“Who in their right mind would want to live on the Canadian prairies for a year?” a young British Columbian, freshly-minted doctor asked himself when choosing a fellowship.
After choosing Hamilton for his training, he eventually did find his way to Saskatchewan and has been here since. The 41 years that followed in Saskatchewan went on to define the un-paralleled career of Dr. Donald Cockcroft, Professor in the Division of Respirology, Critical Care and Sleep Medicine at the College of Medicine.
Dr. Cockcroft’s work on the causal factors of asthma and clinical testing of lung function in asthmatic patients has reverberated internationally. He is the author of over 200 articles and has given lectures around the world on Asthma. Along with his clinical, educator and researcher roles, he is the former head of the Division and is the past president of the Canadian Thoracic Society.
As to why he chose respiratory medicine of all the specialties, he describes journey as “fortunate”. After an unexpected and initially, unwanted rotation in respiratory medicine, Dr. Cockcroft recounts that his exceptional training environment changed his mind:
“My interest in respiratory medicine was the result of a combination of the interesting patients and the mentorship of a very fine clinician, Dr. R.E. Donevan at the University of British Columbia. Mentorship has overall been very important in my career. It was later the mentorship of a now extremely influential clinician – the late Dr. Freddy Hargreave – that sparked my eventual interest in respiratory clinical research and Asthma in particular.”
It is clear that his reverence for mentorship, and especially of Dr. Hargreave for whom he wrote a tribute to in the Annals of Allergy, Asthma and Immunology, carries through to Dr. Cockcroft’s practice today, where he emphasizes his passion for guiding students in his current role:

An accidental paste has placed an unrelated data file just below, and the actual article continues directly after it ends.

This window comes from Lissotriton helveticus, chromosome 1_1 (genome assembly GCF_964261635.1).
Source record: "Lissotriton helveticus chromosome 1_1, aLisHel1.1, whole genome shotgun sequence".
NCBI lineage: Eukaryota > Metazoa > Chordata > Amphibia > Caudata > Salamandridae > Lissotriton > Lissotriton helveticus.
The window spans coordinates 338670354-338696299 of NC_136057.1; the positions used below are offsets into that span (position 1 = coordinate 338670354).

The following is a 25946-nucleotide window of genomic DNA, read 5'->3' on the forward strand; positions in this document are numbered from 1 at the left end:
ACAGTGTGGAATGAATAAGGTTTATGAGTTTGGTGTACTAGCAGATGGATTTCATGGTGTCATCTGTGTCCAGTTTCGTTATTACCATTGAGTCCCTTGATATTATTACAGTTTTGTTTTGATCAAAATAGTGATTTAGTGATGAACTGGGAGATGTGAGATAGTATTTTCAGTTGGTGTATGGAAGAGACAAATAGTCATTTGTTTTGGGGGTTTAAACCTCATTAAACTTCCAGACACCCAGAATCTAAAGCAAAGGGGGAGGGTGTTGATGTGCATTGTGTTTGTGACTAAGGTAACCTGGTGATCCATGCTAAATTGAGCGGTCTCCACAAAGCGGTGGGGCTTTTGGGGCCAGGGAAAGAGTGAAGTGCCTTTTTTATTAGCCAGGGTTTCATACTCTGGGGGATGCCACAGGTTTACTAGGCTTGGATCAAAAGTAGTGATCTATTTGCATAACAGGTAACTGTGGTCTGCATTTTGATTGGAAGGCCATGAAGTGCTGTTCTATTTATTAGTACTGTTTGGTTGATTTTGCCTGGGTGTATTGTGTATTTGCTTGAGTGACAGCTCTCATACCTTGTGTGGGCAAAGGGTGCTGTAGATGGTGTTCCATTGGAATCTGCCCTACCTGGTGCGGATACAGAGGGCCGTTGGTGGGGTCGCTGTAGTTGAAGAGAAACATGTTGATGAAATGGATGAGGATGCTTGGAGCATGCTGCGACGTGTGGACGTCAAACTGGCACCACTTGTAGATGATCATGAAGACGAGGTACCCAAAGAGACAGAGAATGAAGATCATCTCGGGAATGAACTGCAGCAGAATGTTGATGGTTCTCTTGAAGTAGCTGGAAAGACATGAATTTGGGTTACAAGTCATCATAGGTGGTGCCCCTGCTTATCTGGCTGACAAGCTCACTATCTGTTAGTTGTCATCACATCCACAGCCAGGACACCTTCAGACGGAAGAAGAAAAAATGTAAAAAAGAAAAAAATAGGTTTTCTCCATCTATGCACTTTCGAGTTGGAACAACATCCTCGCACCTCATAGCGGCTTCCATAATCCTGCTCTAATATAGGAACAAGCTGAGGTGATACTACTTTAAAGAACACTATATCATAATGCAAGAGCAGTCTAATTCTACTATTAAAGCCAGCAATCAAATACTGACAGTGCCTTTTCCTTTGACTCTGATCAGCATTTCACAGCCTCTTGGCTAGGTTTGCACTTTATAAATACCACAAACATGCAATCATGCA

“The students are the most fun part of my job. Finding doable studies for students to learn from and getting them interest in respirology have been extremely rewarding for me.”
Along with his student-led research, he is a founding member of the Clinical Investigator Collaboration of AllerGen NCE (national centres of excellence) dedicated to investigating the links between allergies, genes and the environment. This multi-center collaborative allows the rapid testing of promising pharmaceuticals targeting asthma.
Throughout all his work, Dr. Cockcroft emphasizes that the key ingredient for successful respiratory research is a focus on people: patients, students, researchers, and clinicians. Having now trained generations of students in respiratory medicine, Dr. Cockcroft is leaving a lasting legacy of respiratory research in Saskatchewan and paving the future for the Respiratory Research Centre:
“Unlocking what people can do, together, is the advantage of the Respiratory Research Centre. Getting respiratory researchers from different areas together to share ideas and collaborate, beyond our Division, will lead to the next generations of innovations.”
So again, “Who in their right mind…?” a young doctor asked himself:
Dr. Cockcroft is a testament to the fact that it might actually take an especially spectacular mind to take the opportunity of a life-long career of clinical research in Saskatchewan.